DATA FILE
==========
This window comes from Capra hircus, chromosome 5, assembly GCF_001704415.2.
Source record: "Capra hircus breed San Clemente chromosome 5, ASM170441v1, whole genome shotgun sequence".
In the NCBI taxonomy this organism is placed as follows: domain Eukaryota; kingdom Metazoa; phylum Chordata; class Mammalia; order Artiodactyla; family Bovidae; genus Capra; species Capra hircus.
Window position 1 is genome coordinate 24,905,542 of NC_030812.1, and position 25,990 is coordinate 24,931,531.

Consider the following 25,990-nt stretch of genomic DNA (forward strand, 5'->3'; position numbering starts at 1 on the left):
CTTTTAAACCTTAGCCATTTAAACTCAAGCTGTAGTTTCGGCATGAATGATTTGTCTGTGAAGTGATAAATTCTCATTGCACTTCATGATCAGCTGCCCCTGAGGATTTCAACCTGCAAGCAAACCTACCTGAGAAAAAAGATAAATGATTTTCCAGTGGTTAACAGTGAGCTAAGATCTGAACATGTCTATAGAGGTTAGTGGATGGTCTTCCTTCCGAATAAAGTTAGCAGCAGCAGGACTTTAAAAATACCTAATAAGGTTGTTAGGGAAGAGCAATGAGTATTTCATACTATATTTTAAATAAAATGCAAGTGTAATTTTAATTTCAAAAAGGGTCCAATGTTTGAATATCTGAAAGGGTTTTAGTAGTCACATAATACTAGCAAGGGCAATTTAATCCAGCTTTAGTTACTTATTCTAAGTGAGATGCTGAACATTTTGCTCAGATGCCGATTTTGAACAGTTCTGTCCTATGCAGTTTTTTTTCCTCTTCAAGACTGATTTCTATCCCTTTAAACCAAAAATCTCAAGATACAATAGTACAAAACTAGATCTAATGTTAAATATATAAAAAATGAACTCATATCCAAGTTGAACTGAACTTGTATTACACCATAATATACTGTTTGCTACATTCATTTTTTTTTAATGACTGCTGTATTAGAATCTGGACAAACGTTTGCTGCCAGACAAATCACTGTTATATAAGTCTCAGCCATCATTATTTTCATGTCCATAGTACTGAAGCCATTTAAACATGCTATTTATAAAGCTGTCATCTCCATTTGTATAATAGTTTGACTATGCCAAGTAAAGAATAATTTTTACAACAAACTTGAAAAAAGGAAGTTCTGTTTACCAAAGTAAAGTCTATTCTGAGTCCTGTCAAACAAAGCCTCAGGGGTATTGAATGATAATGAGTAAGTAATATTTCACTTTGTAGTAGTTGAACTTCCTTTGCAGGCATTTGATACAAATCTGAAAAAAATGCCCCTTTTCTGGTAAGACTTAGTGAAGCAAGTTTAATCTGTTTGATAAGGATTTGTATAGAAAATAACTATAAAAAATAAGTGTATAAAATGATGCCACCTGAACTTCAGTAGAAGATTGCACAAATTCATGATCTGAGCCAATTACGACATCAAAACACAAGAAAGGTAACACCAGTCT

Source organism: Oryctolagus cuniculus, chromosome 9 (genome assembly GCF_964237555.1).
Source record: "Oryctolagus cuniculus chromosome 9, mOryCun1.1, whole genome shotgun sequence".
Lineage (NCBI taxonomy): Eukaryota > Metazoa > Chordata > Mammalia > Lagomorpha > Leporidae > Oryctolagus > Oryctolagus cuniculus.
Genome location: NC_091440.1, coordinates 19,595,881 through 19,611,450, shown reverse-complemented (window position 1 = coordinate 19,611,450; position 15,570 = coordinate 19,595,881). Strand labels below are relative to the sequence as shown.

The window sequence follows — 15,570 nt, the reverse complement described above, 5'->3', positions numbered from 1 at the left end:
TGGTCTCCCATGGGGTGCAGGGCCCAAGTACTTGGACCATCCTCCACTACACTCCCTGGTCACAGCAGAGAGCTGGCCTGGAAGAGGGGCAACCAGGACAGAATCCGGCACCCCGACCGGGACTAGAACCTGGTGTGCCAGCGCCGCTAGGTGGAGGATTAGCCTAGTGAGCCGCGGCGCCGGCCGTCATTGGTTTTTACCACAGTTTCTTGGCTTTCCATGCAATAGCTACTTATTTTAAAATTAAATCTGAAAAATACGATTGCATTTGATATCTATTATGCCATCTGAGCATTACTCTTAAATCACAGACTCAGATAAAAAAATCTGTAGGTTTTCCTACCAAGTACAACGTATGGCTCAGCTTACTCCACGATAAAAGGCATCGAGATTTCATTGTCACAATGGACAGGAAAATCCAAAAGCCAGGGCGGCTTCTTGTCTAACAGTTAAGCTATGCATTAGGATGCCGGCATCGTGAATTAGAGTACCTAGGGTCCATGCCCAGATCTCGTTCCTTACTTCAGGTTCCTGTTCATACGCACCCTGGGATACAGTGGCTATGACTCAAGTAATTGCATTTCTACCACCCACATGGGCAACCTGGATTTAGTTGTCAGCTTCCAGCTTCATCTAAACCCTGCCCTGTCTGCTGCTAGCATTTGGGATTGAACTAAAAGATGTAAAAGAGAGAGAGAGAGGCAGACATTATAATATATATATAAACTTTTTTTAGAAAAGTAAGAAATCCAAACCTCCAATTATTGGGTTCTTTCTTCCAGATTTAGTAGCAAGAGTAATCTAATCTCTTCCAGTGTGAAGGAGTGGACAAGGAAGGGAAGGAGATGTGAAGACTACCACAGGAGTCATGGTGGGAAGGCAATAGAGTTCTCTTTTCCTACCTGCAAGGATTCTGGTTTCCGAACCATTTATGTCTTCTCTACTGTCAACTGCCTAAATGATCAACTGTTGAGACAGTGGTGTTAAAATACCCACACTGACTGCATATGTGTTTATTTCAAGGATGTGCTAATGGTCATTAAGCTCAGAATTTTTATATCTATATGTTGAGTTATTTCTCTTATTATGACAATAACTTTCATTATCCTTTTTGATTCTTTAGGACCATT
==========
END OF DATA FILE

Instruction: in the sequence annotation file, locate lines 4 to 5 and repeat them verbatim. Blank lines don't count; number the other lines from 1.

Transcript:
Window position 1 is genome coordinate 24,905,542 of NC_030812.1, and position 25,990 is coordinate 24,931,531.

Consider the following 25,990-nt stretch of genomic DNA (forward strand, 5'->3'; position numbering starts at 1 on the left):